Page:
Proper decay was seen as a sign of holiness and because the mortal body was inherently sinful, it must be seen to decompose in order to demonstrate the departure of the purifying presence of a soul. The decay thus also demonstrated the acceptance of the soul by God. If the corpse was not decayed enough, officials would then either cut the body up or drag it into the center of town where a funereal pyre would be built. The body thought to be the vampire usually was fresh-looking, having rosy skin, lengthened nails and hair, and fresh or recently congealed blood around its mouth or eyes. It also was often found in a different position than the one in which it had been buried. Unfortunately, this was not uncommon in the era of the Plague because little was known at the time about the stages of normal decomposition and it was also not uncommon for victims to be mistakenly buried alive only to die later of suffocation or dehydration in their graves. The townsfolk would then burn the corpse within the presence of a priest to ensure the dispelling of evil or devilish magic. Poignantly, this practice did work to stop the spread of the plague through the destruction of infected bodies but also, ironically, continued the belief in the vampire.

Once the body was ashes the night terrors and symptoms typically ended, the town returned to a state of calm through the ritualistic ‘final death’ of the vampire and the purging of evil through fire (Dundes 1998, Rickels 1995, and Sommers 1929). To note, this was the same method that was used to ‘purify’ witches around the same time. With the spread of the witch-cult hysteria during this same period, perceptions were changing towards women, and the mythos of the vampire was not immune. Although women were very often likely to be the vampire, they were also seen as being particularly vulnerable to the vampire’s seductions. This was part of the religious view of women as spiritually weak and inferior in regards to men and most notably weak to the trickery of the Christian Devil. This was in direct correlation with the biblical story of the Fall of Man in the book of Genesis, where the serpentine Devil seduces Eve who then seduces Adam. Women fell to the wiles of the Devil and men fell to the wiles of women. Women, therefore, required strict rules and guardianship in order to be sure that they would not be seduced or coerced by the Devil or his ever-present minion, the vampire.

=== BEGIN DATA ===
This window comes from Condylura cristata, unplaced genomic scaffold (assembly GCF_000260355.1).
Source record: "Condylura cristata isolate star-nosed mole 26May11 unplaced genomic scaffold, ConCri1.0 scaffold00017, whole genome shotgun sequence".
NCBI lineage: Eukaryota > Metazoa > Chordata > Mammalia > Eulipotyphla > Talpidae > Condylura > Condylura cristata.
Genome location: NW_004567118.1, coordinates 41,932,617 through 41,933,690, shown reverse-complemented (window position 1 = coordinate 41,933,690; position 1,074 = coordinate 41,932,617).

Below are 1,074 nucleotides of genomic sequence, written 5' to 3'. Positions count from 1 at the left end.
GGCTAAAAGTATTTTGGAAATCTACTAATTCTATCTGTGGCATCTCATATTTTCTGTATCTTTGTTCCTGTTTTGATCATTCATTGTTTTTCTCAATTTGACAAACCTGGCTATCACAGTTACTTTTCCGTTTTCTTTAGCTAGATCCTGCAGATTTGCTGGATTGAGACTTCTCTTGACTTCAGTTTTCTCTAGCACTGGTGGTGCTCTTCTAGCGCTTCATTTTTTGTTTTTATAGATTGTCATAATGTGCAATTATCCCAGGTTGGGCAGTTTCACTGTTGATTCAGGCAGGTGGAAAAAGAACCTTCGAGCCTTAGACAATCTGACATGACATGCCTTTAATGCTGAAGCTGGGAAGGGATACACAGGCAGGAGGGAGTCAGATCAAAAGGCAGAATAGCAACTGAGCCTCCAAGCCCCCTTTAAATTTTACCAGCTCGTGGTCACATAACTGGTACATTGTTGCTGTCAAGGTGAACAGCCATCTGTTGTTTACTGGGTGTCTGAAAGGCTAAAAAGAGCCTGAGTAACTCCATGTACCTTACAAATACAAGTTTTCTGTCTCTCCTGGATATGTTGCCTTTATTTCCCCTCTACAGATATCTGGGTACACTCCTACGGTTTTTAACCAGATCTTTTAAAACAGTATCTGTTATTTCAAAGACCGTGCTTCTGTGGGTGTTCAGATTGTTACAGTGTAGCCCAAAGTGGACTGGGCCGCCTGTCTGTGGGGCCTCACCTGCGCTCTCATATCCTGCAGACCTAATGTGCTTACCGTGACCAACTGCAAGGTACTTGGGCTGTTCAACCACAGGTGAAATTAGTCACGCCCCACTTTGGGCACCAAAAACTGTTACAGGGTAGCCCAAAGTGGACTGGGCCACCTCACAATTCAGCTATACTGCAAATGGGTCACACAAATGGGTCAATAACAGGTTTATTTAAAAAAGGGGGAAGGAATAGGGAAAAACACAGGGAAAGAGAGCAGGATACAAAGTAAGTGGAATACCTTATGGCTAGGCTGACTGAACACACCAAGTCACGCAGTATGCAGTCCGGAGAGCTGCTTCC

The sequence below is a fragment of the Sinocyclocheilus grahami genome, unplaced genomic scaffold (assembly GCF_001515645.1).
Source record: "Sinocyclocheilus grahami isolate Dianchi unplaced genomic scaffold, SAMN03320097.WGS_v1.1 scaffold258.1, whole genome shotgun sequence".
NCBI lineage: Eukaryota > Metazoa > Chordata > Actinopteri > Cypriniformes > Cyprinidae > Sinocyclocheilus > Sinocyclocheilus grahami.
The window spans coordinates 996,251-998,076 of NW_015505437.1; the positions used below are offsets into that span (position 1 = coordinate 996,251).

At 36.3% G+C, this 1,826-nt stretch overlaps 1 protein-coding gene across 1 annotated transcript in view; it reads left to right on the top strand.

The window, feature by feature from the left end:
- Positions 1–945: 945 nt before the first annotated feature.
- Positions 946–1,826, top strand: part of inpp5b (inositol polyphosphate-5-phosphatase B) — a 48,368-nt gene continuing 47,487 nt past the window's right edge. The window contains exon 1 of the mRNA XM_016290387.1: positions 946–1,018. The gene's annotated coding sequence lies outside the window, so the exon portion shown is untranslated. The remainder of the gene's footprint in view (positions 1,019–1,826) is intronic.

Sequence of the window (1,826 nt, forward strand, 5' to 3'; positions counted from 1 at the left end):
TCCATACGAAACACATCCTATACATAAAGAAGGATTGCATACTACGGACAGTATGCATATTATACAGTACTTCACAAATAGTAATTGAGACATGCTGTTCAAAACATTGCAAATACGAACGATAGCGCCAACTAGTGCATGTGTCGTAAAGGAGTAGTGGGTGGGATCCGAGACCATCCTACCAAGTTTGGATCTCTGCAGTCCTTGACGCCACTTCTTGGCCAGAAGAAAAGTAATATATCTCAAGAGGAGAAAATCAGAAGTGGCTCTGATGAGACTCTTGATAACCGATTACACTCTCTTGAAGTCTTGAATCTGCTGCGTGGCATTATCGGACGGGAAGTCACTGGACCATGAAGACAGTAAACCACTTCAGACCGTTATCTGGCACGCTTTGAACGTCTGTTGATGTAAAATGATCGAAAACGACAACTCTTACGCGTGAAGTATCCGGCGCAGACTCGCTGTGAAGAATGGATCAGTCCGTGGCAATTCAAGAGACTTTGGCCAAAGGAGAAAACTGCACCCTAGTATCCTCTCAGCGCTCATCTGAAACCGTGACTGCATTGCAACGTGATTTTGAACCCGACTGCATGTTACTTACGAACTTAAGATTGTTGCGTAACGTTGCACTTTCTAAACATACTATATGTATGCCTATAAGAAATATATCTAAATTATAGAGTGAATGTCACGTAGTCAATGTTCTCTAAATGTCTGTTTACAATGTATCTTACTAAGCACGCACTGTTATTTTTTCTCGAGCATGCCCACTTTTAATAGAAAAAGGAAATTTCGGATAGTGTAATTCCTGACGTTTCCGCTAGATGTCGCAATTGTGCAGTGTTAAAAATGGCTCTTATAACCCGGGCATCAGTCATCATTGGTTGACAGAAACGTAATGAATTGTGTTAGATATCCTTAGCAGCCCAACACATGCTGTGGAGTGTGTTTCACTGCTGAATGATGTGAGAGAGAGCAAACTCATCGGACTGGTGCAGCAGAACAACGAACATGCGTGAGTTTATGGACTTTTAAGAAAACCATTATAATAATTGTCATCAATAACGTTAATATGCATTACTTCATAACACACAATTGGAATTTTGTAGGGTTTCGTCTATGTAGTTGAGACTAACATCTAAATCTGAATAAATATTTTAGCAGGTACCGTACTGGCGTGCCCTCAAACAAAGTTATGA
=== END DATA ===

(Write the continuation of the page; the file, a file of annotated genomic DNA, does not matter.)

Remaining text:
The vampire symbol would remain in this state for much of the 13th through the 17th centuries, changing only slightly within local contexts across Europe. For example, in Russia it was common that when a young girl died she was to be dressed in wedding attire and accompanied to the grave by a young man. This young man was from thenceforth considered a widower in order that she would not rise again from the grave having been seduced by the promise of betrothal by the Devil. Traditions regarding the vampire also bear remarkable similarities with tales of witches. The distinction of the vampire, however, was the ability to steal spiritual essences from people or objects and thereby sustain itself or its supernatural abilities through time. Some vampires could control the weather while others could command animals and certain characteristics of people. But in many cases, the vampire was still commonly female with powers over the home, fields, and children. Following the spread of Christianity this began to change and as time passed, more and more often, the vampire became male. For example, an Irish tale of a marauding vampire called the Dearg-dhul, meaning ‘red-blood drinker’ in Gaelic, appeared in the folktales of the peasantry beginning in the 7th century. In this tale the vampire was a druidess in life but by the latter half of the 13th century the Dearg-dhul had become not only male, but a Catholic priest as well (Sommers 1929). This shift was gradual and the changes in the vampire symbol were primarily localized, related to the incorporation of pagan beliefs into newly established Christian practices, until the coming of the 18th century and the debut of Dracula.